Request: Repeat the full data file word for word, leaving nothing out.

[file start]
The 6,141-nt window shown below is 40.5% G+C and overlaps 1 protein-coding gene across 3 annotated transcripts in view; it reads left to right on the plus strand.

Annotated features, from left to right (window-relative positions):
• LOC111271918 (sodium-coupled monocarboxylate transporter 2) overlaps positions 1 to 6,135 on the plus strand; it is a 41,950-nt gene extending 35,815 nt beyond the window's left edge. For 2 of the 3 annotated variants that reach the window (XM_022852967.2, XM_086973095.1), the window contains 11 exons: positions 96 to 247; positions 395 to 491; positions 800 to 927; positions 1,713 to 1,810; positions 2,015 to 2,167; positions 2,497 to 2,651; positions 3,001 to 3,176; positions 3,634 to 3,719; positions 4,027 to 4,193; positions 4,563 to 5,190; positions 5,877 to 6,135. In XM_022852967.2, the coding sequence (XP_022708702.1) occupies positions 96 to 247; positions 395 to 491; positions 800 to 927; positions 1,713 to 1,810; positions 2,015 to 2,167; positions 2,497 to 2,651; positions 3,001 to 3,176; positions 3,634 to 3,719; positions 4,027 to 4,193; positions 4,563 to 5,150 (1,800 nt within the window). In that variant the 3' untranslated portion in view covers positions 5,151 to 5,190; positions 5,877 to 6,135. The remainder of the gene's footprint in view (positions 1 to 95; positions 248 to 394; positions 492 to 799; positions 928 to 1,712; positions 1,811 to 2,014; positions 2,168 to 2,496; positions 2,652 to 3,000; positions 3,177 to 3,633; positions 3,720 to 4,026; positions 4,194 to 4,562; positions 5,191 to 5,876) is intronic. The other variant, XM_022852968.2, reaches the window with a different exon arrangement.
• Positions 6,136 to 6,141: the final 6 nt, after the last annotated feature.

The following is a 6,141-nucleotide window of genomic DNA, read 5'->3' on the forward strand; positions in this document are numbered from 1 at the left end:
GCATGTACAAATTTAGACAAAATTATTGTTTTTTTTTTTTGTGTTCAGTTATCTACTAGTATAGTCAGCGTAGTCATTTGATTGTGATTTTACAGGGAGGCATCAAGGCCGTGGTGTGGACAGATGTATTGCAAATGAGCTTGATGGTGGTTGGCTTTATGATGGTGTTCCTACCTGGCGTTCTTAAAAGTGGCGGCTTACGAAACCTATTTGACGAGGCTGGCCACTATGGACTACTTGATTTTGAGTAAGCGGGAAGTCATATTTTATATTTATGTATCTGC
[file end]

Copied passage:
The 6,141-nt window shown below is 40.5% G+C and overlaps 1 protein-coding gene across 3 annotated transcripts in view; it reads left to right on the plus strand.

Annotated features, from left to right (window-relative positions):
• LOC111271918 (sodium-coupled monocarboxylate transporter 2) overlaps positions 1 to 6,135 on the plus strand; it is a 41,950-nt gene extending 35,815 nt beyond the window's left edge. For 2 of the 3 annotated variants that reach the window (XM_022852967.2, XM_086973095.1), the window contains 11 exons: positions 96 to 247; positions 395 to 491; positions 800 to 927; positions 1,713 to 1,810; positions 2,015 to 2,167; positions 2,497 to 2,651; positions 3,001 to 3,176; positions 3,634 to 3,719; positions 4,027 to 4,193; positions 4,563 to 5,190; positions 5,877 to 6,135. In XM_022852967.2, the coding sequence (XP_022708702.1) occupies positions 96 to 247; positions 395 to 491; positions 800 to 927; positions 1,713 to 1,810; positions 2,015 to 2,167; positions 2,497 to 2,651; positions 3,001 to 3,176; positions 3,634 to 3,719; positions 4,027 to 4,193; positions 4,563 to 5,150 (1,800 nt within the window). In that variant the 3' untranslated portion in view covers positions 5,151 to 5,190; positions 5,877 to 6,135. The remainder of the gene's footprint in view (positions 1 to 95; positions 248 to 394; positions 492 to 799; positions 928 to 1,712; positions 1,811 to 2,014; positions 2,168 to 2,496; positions 2,652 to 3,000; positions 3,177 to 3,633; positions 3,720 to 4,026; positions 4,194 to 4,562; positions 5,191 to 5,876) is intronic. The other variant, XM_022852968.2, reaches the window with a different exon arrangement.
• Positions 6,136 to 6,141: the final 6 nt, after the last annotated feature.

The following is a 6,141-nucleotide window of genomic DNA, read 5'->3' on the forward strand; positions in this document are numbered from 1 at the left end:
GCATGTACAAATTTAGACAAAATTATTGTTTTTTTTTTTTGTGTTCAGTTATCTACTAGTATAGTCAGCGTAGTCATTTGATTGTGATTTTACAGGGAGGCATCAAGGCCGTGGTGTGGACAGATGTATTGCAAATGAGCTTGATGGTGGTTGGCTTTATGATGGTGTTCCTACCTGGCGTTCTTAAAAGTGGCGGCTTACGAAACCTATTTGACGAGGCTGGCCACTATGGACTACTTGATTTTGAGTAAGCGGGAAGTCATATTTTATATTTATGTATCTGC